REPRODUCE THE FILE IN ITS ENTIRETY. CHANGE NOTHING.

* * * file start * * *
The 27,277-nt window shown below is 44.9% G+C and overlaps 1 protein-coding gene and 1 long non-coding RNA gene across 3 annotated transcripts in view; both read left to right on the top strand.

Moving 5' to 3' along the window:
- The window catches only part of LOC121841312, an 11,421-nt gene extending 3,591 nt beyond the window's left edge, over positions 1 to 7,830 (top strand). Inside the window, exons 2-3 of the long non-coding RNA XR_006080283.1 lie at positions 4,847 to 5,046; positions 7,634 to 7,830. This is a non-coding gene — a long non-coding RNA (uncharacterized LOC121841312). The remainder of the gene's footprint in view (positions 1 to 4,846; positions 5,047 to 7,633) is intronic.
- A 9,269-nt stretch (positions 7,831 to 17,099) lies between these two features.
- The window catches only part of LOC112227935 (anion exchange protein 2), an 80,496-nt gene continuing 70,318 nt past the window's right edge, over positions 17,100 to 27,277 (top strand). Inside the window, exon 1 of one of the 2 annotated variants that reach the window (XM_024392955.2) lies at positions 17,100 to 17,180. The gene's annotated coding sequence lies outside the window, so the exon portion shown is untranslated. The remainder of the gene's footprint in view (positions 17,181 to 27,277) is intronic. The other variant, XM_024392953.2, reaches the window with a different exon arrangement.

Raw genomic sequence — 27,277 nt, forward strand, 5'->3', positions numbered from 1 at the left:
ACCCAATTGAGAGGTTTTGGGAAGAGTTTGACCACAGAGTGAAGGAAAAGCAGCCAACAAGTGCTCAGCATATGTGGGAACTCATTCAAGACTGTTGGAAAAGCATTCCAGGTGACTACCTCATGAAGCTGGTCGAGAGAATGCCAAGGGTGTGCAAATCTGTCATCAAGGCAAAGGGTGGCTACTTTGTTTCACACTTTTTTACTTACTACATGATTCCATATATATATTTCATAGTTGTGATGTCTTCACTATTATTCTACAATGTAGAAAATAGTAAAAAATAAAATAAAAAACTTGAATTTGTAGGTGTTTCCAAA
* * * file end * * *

The 27,277-nt window shown below is 44.9% G+C and overlaps 1 protein-coding gene and 1 long non-coding RNA gene across 3 annotated transcripts in view; both read left to right on the top strand.

Moving 5' to 3' along the window:
- The window catches only part of LOC121841312, an 11,421-nt gene extending 3,591 nt beyond the window's left edge, over positions 1 to 7,830 (top strand). Inside the window, exons 2-3 of the long non-coding RNA XR_006080283.1 lie at positions 4,847 to 5,046; positions 7,634 to 7,830. This is a non-coding gene — a long non-coding RNA (uncharacterized LOC121841312). The remainder of the gene's footprint in view (positions 1 to 4,846; positions 5,047 to 7,633) is intronic.
- A 9,269-nt stretch (positions 7,831 to 17,099) lies between these two features.
- The window catches only part of LOC112227935 (anion exchange protein 2), an 80,496-nt gene continuing 70,318 nt past the window's right edge, over positions 17,100 to 27,277 (top strand). Inside the window, exon 1 of one of the 2 annotated variants that reach the window (XM_024392955.2) lies at positions 17,100 to 17,180. The gene's annotated coding sequence lies outside the window, so the exon portion shown is untranslated. The remainder of the gene's footprint in view (positions 17,181 to 27,277) is intronic. The other variant, XM_024392953.2, reaches the window with a different exon arrangement.

Raw genomic sequence — 27,277 nt, forward strand, 5'->3', positions numbered from 1 at the left:
ACCCAATTGAGAGGTTTTGGGAAGAGTTTGACCACAGAGTGAAGGAAAAGCAGCCAACAAGTGCTCAGCATATGTGGGAACTCATTCAAGACTGTTGGAAAAGCATTCCAGGTGACTACCTCATGAAGCTGGTCGAGAGAATGCCAAGGGTGTGCAAATCTGTCATCAAGGCAAAGGGTGGCTACTTTGTTTCACACTTTTTTACTTACTACATGATTCCATATATATATTTCATAGTTGTGATGTCTTCACTATTATTCTACAATGTAGAAAATAGTAAAAAATAAAATAAAAAACTTGAATTTGTAGGTGTTTCCAAA